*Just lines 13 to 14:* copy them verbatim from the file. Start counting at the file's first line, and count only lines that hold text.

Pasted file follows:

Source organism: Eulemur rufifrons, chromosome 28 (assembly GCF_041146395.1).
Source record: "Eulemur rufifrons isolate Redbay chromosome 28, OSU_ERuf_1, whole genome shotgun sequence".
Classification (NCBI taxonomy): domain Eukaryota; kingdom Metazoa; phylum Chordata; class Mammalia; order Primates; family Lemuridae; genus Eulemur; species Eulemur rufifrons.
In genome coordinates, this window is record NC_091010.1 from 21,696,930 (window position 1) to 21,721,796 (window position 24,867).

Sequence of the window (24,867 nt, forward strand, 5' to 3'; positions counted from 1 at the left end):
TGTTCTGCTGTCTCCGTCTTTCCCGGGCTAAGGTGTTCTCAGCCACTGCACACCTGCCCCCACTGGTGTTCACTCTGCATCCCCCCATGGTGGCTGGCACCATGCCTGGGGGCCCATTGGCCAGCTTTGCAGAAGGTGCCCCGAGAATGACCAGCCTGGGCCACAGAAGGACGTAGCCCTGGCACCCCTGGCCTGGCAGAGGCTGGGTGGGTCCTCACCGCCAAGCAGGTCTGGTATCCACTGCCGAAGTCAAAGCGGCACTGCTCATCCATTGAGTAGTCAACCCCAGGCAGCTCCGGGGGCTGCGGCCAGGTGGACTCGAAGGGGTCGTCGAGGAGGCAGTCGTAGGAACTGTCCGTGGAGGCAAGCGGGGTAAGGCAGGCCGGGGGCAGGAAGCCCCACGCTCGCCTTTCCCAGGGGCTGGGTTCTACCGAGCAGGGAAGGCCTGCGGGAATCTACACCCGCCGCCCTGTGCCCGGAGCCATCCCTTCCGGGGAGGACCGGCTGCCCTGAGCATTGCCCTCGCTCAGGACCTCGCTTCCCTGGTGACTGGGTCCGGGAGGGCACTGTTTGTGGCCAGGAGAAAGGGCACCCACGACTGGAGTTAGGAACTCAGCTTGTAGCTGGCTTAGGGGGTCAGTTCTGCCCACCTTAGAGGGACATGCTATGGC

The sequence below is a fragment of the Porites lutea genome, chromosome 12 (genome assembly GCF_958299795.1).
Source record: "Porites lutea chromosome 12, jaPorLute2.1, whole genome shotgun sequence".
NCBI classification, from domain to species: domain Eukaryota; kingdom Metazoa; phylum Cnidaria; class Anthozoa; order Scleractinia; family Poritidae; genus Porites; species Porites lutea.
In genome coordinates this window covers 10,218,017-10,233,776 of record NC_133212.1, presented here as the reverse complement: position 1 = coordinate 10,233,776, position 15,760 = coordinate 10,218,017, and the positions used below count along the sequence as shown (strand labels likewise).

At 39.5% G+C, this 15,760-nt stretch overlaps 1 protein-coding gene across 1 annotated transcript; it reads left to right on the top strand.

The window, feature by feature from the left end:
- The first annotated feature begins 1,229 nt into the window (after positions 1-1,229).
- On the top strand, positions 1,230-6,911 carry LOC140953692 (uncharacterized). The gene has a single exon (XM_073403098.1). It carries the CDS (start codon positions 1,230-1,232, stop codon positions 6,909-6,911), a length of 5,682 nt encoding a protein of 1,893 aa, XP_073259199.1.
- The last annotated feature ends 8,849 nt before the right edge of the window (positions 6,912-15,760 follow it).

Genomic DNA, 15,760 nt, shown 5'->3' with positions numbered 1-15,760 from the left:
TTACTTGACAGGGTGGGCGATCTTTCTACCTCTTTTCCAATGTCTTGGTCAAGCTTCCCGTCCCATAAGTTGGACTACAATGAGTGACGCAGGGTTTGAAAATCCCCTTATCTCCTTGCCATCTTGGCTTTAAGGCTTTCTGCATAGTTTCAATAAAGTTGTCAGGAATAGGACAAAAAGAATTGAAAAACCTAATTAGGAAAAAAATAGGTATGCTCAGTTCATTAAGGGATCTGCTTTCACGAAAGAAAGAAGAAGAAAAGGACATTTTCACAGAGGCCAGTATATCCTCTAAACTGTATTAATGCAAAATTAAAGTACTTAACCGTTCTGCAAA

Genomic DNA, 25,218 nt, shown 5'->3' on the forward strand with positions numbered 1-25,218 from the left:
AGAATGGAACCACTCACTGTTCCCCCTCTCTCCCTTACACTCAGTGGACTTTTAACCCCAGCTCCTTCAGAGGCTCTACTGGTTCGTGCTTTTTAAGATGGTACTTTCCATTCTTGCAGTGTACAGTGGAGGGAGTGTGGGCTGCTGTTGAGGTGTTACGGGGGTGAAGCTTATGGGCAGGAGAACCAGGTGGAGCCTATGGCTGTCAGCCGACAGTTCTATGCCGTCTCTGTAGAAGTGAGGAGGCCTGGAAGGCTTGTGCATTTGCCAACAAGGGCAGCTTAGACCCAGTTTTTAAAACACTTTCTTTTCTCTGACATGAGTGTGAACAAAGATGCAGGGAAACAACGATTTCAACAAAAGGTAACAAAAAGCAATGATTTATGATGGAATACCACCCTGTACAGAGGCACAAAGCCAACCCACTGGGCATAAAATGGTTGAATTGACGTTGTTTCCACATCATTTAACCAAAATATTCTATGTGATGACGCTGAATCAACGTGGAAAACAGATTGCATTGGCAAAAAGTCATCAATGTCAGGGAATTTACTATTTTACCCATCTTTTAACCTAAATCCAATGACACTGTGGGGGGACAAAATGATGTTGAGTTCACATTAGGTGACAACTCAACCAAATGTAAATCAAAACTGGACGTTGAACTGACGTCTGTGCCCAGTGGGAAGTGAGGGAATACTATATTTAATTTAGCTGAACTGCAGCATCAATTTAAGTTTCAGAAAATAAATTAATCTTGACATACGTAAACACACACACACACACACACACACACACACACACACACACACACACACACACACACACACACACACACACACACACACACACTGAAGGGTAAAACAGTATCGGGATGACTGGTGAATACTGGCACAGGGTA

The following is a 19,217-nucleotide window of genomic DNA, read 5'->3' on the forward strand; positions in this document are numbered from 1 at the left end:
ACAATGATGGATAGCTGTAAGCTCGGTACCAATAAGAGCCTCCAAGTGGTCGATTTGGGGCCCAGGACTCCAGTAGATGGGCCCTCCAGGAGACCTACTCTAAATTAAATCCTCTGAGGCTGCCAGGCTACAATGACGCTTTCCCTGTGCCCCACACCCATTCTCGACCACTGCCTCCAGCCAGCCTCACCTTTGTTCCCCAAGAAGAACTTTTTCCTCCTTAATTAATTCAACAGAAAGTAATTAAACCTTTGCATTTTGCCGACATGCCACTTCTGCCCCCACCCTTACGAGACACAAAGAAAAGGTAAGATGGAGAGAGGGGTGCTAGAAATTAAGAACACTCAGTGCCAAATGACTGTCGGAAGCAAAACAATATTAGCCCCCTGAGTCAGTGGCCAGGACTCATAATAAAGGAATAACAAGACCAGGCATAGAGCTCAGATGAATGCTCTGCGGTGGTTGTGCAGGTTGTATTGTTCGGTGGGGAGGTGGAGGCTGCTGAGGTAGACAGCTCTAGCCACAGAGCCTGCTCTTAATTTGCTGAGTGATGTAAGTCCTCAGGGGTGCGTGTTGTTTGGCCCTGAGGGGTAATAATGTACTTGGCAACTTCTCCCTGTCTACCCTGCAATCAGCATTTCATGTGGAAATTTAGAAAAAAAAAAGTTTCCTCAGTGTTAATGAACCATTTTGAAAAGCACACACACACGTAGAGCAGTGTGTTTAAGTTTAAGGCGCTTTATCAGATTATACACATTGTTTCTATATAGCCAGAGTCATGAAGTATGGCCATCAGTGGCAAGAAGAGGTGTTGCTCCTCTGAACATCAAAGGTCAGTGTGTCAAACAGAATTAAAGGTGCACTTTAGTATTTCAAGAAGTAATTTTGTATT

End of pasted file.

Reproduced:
- The first annotated feature begins 1,229 nt into the window (after positions 1-1,229).
- On the top strand, positions 1,230-6,911 carry LOC140953692 (uncharacterized). The gene has a single exon (XM_073403098.1). It carries the CDS (start codon positions 1,230-1,232, stop codon positions 6,909-6,911), a length of 5,682 nt encoding a protein of 1,893 aa, XP_073259199.1.